Chanel’s Color World Christmas Calendar features black women as

Chanel’s editorial team on the photo shoot for the forthcoming the Color World Christmas Calendar is an interesting group of black women who vary in their experience and past fashion work. In 2015, photographer Nancy Paul has the distinct honor of being the first black model to do a Chanel campaign, but along with her strong black female role models come several other influential individuals from the fashion industry with prominent historical figures in their own right. These include Kailen Rosenberg (also a model), the photographer Alexandra Lauber, costume designer Kamala Harris and videographer Gina Tourette. A wider range of women in the modeling and photography community can be seen in a video compiled by B

chanel creative director Karl Lagerfeld for a February 16 Facebook Live session celebrating Black History Month. After expressing his admiration for Harris, Lagerfeld called women in the video as the foundation for Chinese fusion fashion. He seemed to use these diversity in the group from very different vantage points and therefore implies the entire Chanel team was comprised of “superwomen”, suggesting a positive representation of women of color.

However, the makeup looks for these individuals on set and in the editorial are startlingly different from the ones worn by New York-based anime artist or video game artist Aoi Eiko. Eiko is known for her style that blends mermaids, butterscotch candy, old maples and greenery. Her looks often end up in illustrations of leotards and platforms, buter and cropped trousers. With this in mind, one would expect her look to seem much more natural and feminine, but that’s not what one would expect to see on the Chanel runway and in the photo shoot. Eiko’s avatar is one of the other poster children for what artistic appropriation can look like.

There are many nuanced issues with the image but it can be argued that showcasing a fashion-forward approach as a positive step is getting both of these things across. However, things got messy when Latoya Peterson turned to her Facebook page to express her disagreement with Chanel’s approach in light of the company’s history of the appropriation of black history:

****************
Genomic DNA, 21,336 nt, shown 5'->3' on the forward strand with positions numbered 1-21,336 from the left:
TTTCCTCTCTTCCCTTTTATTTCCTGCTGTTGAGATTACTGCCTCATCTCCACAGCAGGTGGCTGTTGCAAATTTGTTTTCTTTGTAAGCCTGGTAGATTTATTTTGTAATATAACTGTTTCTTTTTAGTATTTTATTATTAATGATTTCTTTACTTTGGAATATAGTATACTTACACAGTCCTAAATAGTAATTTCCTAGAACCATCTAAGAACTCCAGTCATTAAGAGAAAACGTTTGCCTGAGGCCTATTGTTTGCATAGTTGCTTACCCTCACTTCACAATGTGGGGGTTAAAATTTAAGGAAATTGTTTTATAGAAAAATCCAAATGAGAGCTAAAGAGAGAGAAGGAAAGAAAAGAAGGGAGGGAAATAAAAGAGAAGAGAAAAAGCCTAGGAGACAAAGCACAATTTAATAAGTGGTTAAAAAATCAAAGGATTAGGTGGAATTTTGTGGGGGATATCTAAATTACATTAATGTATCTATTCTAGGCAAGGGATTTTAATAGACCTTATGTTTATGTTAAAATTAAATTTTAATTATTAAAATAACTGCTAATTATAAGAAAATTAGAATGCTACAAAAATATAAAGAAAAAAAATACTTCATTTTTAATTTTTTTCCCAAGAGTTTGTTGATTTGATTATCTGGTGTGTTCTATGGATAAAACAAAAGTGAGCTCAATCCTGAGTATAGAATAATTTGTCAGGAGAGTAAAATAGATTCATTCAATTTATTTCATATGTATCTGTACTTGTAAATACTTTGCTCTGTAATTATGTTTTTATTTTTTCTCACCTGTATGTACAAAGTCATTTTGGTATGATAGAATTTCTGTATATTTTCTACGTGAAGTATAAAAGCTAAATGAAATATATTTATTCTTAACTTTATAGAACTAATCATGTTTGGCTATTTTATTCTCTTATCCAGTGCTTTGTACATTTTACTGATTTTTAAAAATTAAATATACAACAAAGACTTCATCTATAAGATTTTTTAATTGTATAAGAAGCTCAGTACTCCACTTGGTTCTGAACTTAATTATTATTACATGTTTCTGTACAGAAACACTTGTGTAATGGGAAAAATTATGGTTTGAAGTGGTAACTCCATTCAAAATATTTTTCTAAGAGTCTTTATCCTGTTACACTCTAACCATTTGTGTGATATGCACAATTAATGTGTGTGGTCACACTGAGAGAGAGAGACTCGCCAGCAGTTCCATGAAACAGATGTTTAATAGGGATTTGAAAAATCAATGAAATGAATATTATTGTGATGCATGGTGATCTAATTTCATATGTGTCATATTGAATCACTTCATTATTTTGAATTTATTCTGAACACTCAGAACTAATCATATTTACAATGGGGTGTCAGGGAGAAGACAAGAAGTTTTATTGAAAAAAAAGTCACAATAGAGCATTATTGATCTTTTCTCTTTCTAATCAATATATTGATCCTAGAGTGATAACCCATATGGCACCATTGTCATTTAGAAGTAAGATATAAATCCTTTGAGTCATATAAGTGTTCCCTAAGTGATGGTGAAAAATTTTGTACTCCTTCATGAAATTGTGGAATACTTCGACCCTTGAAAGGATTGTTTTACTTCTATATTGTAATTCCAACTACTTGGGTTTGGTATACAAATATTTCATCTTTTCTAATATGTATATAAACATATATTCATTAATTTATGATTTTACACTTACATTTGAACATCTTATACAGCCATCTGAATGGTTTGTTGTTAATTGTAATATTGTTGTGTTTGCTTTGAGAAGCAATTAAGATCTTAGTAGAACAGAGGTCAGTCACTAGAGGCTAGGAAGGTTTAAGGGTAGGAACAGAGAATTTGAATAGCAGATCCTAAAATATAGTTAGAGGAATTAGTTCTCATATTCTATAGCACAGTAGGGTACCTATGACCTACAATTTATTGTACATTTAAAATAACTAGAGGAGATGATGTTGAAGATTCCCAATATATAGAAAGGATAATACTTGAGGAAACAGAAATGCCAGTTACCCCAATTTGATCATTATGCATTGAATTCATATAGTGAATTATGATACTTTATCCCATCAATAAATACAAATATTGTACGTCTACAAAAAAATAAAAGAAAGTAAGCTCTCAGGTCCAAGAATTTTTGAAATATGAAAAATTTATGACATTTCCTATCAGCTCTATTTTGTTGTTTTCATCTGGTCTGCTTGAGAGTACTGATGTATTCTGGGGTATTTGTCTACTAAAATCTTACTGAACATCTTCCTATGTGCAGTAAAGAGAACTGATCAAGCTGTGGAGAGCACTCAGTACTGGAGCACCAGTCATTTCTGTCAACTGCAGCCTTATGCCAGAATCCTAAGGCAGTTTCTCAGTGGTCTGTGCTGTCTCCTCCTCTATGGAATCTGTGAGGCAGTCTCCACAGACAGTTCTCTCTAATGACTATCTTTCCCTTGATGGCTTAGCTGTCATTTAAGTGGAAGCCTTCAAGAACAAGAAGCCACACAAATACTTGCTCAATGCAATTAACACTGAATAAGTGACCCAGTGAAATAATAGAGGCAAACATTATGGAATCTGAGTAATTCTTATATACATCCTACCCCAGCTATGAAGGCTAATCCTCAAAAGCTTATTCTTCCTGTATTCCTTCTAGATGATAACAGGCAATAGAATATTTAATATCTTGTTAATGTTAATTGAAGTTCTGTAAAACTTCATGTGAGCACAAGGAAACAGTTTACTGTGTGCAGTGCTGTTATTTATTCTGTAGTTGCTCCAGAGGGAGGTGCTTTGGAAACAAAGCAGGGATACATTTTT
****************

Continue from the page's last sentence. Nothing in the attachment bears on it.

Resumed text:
Many put forth a simple argument of why Chanel is on of the more successful luxury fashion houses. It was founded in 1925 by Gabrielle “Coco” Chanel and traces back to the founding of its fashion division to push back against the prevailing wartime ideals of military uniforms and male-dominated polish. While the luxury aesthetic has retained its power in today’s fashion world, Chanel’s recent aspirations were revealed to be a source of strain, something it pledged to address after WWD detailed several recent, high-profile fashion plagiarisms and chains that may have hurt the industry as a whole, especially as it grew overseas.

For the last 24 hours, the Chanel team on Chanel’s social media outlets have been forced to defend their image choices by responding to e of its major influencers, including celebrity makeup artist Micaela Erlanger. A long and ongoing disagreement about how to hold on to history has served to spark these strong feelings. Many of the most vocal critics also point out that Chanel is not alone in resorting to such copied imagery or erasing cultural beauty nuances in order to achieve the trends, particularly when it comes to young women. Not surprisingly, the same spirit of variety was present on the team photos.

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However, just as often, the question of the context of these choices is being raised. After the headline became controversial, Chanel quickly posted a clarifying post on its Facebook account with the following message:

I understand that some people are not pleased by the Chanel color world Christmas calendar. While I was personally not involved in selecting or selecting who shot these pictures we are committed to making sure it represents the Chanel vision for 2019.

It is clear that Chanel has attempted to carefully differentiate this editorial and its intent from the past practice of using black cultural imagery as an equaliser. However, recent instances prove it is likely only a matter of time before such practices become outdated and resurface again.

Another interesting finding of Chanel’s December 2018 media blitz is the fact that in the last 24 hours the Instagram handle – @chanel – has been the most followed account of the brand overall, ahead of the brand’s official account. This could mean that Chanel’s modeling team can boast of a large reach within the Asian-American, Asian-white and interracial communities.

In the longer run, this doesn’t necessarily mitigate the ripples from these choices. The powerful performances and influential voices of such black women as Wang and Eiko are

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